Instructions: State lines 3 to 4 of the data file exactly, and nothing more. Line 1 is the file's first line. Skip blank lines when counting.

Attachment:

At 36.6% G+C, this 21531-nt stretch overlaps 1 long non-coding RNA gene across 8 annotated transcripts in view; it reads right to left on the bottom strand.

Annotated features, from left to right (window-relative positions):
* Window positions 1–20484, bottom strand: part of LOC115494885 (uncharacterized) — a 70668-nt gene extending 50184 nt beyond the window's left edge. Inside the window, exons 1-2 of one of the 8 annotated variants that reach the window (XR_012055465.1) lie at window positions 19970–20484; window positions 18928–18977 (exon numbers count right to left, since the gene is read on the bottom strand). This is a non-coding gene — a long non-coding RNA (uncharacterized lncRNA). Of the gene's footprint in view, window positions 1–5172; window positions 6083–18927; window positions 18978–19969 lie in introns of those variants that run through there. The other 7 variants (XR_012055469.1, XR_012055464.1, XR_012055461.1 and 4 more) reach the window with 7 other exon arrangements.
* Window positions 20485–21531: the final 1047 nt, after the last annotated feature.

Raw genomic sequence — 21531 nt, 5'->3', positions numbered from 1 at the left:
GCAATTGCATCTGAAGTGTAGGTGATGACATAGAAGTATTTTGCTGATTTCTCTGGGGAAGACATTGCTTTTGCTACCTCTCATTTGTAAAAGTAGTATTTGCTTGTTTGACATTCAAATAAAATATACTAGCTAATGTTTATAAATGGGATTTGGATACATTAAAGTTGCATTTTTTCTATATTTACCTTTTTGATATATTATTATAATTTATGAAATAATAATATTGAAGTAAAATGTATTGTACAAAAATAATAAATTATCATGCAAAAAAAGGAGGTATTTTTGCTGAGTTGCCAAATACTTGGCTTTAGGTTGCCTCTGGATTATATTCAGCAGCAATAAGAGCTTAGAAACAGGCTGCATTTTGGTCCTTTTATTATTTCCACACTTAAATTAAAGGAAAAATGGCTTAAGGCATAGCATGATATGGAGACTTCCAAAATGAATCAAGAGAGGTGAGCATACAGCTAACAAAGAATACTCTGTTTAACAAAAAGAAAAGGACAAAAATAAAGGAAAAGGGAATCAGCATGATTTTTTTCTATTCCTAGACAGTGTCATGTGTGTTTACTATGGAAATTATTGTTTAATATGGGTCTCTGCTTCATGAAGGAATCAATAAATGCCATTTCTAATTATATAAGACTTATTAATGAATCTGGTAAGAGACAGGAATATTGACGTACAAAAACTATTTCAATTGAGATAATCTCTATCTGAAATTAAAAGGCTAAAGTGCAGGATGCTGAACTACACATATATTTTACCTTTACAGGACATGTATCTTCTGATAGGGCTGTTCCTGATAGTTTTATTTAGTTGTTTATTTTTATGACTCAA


* Window positions 1–20484, bottom strand: part of LOC115494885 (uncharacterized) — a 70668-nt gene extending 50184 nt beyond the window's left edge. Inside the window, exons 1-2 of one of the 8 annotated variants that reach the window (XR_012055465.1) lie at window positions 19970–20484; window positions 18928–18977 (exon numbers count right to left, since the gene is read on the bottom strand). This is a non-coding gene — a long non-coding RNA (uncharacterized lncRNA). Of the gene's footprint in view, window positions 1–5172; window positions 6083–18927; window positions 18978–19969 lie in introns of those variants that run through there. The other 7 variants (XR_012055469.1, XR_012055464.1, XR_012055461.1 and 4 more) reach the window with 7 other exon arrangements.
* Window positions 20485–21531: the final 1047 nt, after the last annotated feature.